Mass exodus from Nagorno-Karabakh: what’s next?

After Azerbaijan’s military victory in Nagorno-Karabakh thousands of Armenian civilians are fleeing the region, fearing either forced displacement or oppression by the new Azerbaijani rulers. A large explosion near the regional capital Stepanakert on Monday night which killed at least 20 people and left hundreds injured has fuelled fears for their safety. Europe’s press voices deep concern.

Adevărul (RO) /

A people in fear

Armenians who do not leave Nagorno-Karabakh now have no idea what the future holds for them, conflict analyst Iulian Chifu comments in Adevărul:

“The biggest concern at the moment is the prospects of the Armenian minority in Karabakh. The Azerbaijani side has announced that the minority can either accept Azerbaijani passports and authority or leave for Armenia or Russia. It is estimated that of the 120,000 Armenians still in the enclave, between 50,000 and 70,000 want to leave the Azerbaijani region. The main problem is the security guarantees that Azerbaijan could offer without the involvement of Armenia, Russia or any European organisation. Fears range from exclusion and gradual expulsion to discrimination and ethnic cleansing.”

Iulian Chifu
De Volkskrant (NL) /

Set clear boundaries for Baku

The EU must set boundaries for Azerbaijan, De Volkskrant demands:

“The EU wants to mediate between the two countries with US diplomatic support. ... In an ironic twist, the EU has also recently started sourcing part of the gas it no longer wants to buy from Moscow from Baku. Despite both countries’ negotiations with the EU, and to some extent with Russia, it has been clear for more than a year that Azerbaijan is uncompromising in negotiations. The blatant human rights violations could herald even worse violence if Azerbaijan’s ambitions are not curbed. The EU must now prove that its foreign policy goes beyond its new gas dependence on Baku.”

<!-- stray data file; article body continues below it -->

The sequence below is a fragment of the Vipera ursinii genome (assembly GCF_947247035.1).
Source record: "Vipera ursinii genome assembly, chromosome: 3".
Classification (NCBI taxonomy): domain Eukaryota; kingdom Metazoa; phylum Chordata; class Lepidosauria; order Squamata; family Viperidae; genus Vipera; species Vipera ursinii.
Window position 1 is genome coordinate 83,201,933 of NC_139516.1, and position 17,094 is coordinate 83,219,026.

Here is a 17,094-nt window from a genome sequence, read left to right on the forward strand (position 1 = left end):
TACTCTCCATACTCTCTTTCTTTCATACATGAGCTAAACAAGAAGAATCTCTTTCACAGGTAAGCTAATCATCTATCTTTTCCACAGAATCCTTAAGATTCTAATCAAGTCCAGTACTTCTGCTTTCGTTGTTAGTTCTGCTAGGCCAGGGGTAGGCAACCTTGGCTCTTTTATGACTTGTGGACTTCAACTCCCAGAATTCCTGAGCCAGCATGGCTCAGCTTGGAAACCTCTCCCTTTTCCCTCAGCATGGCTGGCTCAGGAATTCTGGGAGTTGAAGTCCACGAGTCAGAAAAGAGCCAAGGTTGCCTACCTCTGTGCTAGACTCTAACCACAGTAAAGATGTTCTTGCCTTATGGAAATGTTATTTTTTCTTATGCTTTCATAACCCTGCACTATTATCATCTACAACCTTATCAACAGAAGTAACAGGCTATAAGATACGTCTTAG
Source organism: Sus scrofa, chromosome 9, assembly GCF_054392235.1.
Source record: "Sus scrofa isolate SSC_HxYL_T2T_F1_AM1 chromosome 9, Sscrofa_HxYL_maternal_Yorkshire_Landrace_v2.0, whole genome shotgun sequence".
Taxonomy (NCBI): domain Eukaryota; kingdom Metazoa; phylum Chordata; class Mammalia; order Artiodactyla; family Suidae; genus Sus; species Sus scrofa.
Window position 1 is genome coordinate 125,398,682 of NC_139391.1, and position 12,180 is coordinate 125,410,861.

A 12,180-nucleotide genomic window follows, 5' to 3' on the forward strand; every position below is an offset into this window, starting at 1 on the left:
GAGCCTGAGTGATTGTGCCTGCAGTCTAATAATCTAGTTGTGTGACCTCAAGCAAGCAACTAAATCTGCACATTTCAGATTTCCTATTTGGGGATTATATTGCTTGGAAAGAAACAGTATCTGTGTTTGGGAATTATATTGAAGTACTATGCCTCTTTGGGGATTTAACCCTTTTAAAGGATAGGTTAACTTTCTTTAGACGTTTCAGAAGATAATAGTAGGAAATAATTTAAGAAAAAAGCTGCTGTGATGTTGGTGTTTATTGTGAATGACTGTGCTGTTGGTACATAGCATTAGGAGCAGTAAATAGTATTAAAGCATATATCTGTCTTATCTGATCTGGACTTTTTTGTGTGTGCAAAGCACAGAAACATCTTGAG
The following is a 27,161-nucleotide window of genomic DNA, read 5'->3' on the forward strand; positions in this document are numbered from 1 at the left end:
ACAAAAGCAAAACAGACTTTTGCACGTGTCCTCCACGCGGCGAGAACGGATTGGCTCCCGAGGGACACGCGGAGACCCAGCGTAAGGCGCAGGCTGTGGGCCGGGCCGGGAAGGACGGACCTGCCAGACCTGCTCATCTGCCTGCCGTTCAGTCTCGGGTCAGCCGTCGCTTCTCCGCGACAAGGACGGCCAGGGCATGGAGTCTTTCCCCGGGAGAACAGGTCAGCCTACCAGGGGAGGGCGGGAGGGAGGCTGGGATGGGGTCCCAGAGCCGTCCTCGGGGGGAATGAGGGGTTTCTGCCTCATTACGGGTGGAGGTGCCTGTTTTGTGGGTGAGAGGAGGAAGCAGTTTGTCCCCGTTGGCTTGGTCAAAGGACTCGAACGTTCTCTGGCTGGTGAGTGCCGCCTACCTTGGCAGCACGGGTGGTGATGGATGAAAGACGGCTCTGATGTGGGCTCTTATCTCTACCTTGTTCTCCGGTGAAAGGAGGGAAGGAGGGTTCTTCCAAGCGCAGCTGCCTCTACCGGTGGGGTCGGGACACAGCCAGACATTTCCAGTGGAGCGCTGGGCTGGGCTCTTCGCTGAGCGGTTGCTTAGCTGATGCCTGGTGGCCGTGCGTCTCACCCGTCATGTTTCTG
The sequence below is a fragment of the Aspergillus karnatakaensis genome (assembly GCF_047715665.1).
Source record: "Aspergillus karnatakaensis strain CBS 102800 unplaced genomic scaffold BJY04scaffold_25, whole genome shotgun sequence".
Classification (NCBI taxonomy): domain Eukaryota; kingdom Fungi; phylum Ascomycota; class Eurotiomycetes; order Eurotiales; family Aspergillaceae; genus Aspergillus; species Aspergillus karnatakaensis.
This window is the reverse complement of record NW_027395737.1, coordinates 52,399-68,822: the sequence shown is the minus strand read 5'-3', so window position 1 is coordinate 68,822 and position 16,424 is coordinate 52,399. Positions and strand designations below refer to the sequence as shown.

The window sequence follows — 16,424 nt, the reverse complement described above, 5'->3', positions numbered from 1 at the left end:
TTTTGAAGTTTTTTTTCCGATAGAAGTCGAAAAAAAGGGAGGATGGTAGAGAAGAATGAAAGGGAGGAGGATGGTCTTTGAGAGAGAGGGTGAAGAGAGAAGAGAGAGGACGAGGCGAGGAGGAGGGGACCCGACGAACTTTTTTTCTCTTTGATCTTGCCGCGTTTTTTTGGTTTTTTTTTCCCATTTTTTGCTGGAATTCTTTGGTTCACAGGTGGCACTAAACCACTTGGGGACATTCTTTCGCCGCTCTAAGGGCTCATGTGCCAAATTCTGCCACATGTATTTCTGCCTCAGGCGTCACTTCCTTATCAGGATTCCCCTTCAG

Arnout Brouwers
La Libre Belgique (BE) /

Moscow seeking to destabilise Armenia

Russia will try to expand its influence in Armenia, political scientist Ina Paitjan comments in an open letter published by La Libre Belgique and other newspapers:

“The Russian authorities are helping to provoke disputes within the Armenian population with the goal of weakening and destabilising the country from within. Pro-Russian supporters in Armenia and Russia are trying to divide the Armenians in order to replace the Pashinyan government with a pro-Russian government. Armenians are paying a high price for their pursuit of democratic values, their fight against corruption and having distanced themselves from Moscow.”

Ina Paitjan
The Times (GB) /

If there ever was a Pax Russica it has died

Russia’s lack of loyalty has consequences for the entire region, says The Times:

“The lesson for Russia’s erstwhile allies is clear: as long as it is engaged in its bloody campaign against Kyiv, it does not have the energy or bandwidth to deter attack elsewhere. If there ever was a Pax Russica it has shrivelled and died in the late Putin era. Mr Putin, viewed from the Russian periphery, is an increasingly unimpressive peacekeeper. ... Mr Putin’s attention has wandered and his lack of loyalty to neighbours and traditional allies like Armenia will be rewarded in kind. The outcome, say Armenian analysts, could be a breakdown in talks and a new broader war, dragging in Turkey, Iran and perhaps even Russia by the end of next month.”

Valery Solovei (RU) /

Azerbaijan’s victory holds a mirror to Russia

In a Facebook post political scientist Valery Solovei compares Baku’s Nagorno-Karabakh operation with the Ukraine invasion and draws conclusions that are not very flattering for Moscow:

“It is possible to solve an international problem militarily if: 1) international law (or at least some aspects of it) is on your side; 2) there is no danger that a powerful external force will perceive what is happening as a threat to itself and intervene; 3) military capabilities match political objectives. ... Under the leadership of its wise Kremlin elders, Russia has made every mistake it could have made. Its ‘special military operation’ will serve for decades as an example to the world of how NOT to do things.”

Valery Solovei